November 2, 2012
FREIBURG, GERMANY (Nov. 2, 4:15 p.m. ET) — A project at the Freiburg Materials Research Center which aims to produce insulating foam using extracts from tree bark has won prizes for the scientists involved.
Leader of the project professor Marie-Pierre Laborie from the Faculty of Forest and Environmental Sciences of the University of Freiburg has been named “German High Tech Champion,” by the Fraunhofer Association in the category “Green Buildings.”
Laborie will receive 15,000 euro ($19,500) together with colleagues professors Antonio Pizzi and Alain Celzard from the French Université de Lorraine.
The prize will be awarded at Pollutec 2012, an international trade fair for environmental equipment, technology, and services, being held Nov. 27-30 in Lyon, France.
A statement from the Freiburg center says that Laborie’s research team make hard foams using tannin, a compound found in tree bark, typically left over as a waste product in the lumber industry.
Since the foams have good insulating and flame-resistant properties, they can be used predominantly as insulating material for buildings and moulded automobile parts, claims the center.
Also, the group says, they could be used as catalysts or filters for heavy metals and as a replacement for packaging materials like styrofoam. And Freiburg claims they will “even be useful after the products themselves are worn out,” since a further goal is to convert the foams into biofuel.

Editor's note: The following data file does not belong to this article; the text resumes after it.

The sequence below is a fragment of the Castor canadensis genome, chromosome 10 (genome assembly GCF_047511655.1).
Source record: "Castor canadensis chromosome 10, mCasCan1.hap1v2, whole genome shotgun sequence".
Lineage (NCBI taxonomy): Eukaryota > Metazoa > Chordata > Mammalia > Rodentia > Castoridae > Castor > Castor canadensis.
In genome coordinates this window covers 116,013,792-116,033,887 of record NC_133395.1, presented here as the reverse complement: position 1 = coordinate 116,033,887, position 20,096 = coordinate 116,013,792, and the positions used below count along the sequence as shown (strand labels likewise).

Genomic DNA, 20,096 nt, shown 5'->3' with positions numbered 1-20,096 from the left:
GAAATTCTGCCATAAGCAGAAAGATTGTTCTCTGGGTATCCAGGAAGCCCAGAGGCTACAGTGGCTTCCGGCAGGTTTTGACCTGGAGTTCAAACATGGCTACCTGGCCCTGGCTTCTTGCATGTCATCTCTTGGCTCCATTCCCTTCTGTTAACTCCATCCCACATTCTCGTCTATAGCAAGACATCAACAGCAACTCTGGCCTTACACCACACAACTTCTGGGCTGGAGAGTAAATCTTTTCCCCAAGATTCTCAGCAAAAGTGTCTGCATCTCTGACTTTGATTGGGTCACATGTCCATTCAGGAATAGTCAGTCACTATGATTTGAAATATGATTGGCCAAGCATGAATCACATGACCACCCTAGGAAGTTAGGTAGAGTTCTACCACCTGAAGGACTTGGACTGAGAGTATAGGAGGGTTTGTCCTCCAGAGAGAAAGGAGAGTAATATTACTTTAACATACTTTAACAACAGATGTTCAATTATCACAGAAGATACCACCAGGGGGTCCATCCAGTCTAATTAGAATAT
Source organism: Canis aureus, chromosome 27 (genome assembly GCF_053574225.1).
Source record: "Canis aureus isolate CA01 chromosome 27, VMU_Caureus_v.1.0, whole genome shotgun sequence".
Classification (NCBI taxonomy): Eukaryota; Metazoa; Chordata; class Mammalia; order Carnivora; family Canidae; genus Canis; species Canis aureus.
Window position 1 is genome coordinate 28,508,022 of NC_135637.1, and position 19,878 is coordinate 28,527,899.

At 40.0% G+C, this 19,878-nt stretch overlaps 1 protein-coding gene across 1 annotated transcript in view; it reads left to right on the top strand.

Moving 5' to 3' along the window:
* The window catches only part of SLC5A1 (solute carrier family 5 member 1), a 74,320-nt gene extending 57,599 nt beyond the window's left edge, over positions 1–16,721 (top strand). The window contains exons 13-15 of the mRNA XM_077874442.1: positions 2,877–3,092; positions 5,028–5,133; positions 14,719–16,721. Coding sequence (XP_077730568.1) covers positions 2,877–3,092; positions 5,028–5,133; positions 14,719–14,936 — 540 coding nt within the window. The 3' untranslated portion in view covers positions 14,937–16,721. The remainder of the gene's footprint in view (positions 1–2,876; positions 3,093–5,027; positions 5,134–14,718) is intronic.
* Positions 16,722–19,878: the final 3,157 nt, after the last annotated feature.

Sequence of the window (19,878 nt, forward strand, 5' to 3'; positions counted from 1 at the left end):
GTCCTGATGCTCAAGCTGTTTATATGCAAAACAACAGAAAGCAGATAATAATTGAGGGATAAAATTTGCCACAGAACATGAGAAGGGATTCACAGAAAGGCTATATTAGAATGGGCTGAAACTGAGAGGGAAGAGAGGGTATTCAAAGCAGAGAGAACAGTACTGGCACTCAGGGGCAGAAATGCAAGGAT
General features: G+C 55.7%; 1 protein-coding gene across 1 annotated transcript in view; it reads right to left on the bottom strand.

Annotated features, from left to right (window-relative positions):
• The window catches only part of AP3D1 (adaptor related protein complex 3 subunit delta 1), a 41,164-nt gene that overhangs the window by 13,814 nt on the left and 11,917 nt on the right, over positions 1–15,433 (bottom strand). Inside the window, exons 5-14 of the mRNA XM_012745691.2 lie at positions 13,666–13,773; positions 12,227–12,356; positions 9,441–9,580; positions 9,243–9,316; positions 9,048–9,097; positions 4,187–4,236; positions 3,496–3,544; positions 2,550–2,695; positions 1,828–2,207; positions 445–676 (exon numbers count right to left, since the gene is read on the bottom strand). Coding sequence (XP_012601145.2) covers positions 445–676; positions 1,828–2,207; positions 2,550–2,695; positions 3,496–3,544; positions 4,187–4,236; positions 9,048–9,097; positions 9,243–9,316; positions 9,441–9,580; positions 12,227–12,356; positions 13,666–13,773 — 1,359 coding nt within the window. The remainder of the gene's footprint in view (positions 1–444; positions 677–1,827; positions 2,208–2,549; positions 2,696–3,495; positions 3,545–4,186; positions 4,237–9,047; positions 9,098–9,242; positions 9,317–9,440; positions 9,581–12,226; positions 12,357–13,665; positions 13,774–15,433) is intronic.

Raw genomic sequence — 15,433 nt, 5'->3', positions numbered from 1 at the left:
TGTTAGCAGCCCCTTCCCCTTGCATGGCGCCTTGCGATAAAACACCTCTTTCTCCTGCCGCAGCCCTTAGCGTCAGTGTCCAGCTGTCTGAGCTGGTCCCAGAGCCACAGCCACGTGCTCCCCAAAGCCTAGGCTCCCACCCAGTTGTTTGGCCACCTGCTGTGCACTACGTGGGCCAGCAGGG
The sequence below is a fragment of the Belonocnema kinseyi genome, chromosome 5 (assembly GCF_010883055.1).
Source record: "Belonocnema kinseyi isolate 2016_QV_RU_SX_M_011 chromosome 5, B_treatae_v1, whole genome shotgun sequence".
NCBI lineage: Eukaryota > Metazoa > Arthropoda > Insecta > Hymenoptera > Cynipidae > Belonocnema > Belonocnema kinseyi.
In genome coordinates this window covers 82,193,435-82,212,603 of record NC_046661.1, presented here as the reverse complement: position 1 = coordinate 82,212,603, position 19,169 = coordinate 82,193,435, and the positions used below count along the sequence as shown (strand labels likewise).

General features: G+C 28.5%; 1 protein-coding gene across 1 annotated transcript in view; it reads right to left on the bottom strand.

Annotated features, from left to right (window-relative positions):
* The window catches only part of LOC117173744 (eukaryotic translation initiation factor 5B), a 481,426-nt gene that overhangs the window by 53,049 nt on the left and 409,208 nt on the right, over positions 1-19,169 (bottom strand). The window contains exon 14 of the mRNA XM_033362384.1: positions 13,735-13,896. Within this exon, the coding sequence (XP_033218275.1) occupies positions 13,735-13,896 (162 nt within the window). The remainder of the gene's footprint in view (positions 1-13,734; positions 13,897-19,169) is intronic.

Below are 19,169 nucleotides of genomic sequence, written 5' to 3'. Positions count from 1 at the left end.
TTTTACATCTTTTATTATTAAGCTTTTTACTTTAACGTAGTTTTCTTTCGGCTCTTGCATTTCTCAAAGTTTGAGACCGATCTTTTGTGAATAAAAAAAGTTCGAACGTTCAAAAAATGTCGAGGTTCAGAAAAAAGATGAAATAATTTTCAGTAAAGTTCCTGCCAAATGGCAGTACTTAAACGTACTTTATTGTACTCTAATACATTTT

“We want to relieve the burden on the environment by increasing the usefulness of wood and offering a marketable alternative to petroleum-based foams,” Laborie said in a statement.
According to the Freiburg center, the foam made in the lab uses tannin, furfuryl alcohol and a solvent, such as diethyl ether, with formaldehyde as a crosslinking agent. “We are still looking for a less environmentally harmful, natural cross-linking agent to replace formaldehyde in the future,” said Ricarda B"hm, a doctoral candidate in Laborie’s research group.
The scientists are trying to use only natural raw materials, and ideally waste products. One interesting candidate is aldehyde furfural, which can be produced from sawdust.
The work also is using natural additives that prevent the foam from crumbling too much, and the foams also can be modified with nanocellulose to improve their mechanical stability, the center said.
The “Biofoambark” work is being supported by the Agency for Renewable Resources with funds from the German Federal Ministry of Food, Agriculture, and Consumer Protection. As well as the University of Freiburg, collaborators on the project include the Fraunhofer Institute for Solar Energy Systems in Freiburg, and scientific and industrial partners in Italy, Spain, Finland, Slovenia, and France.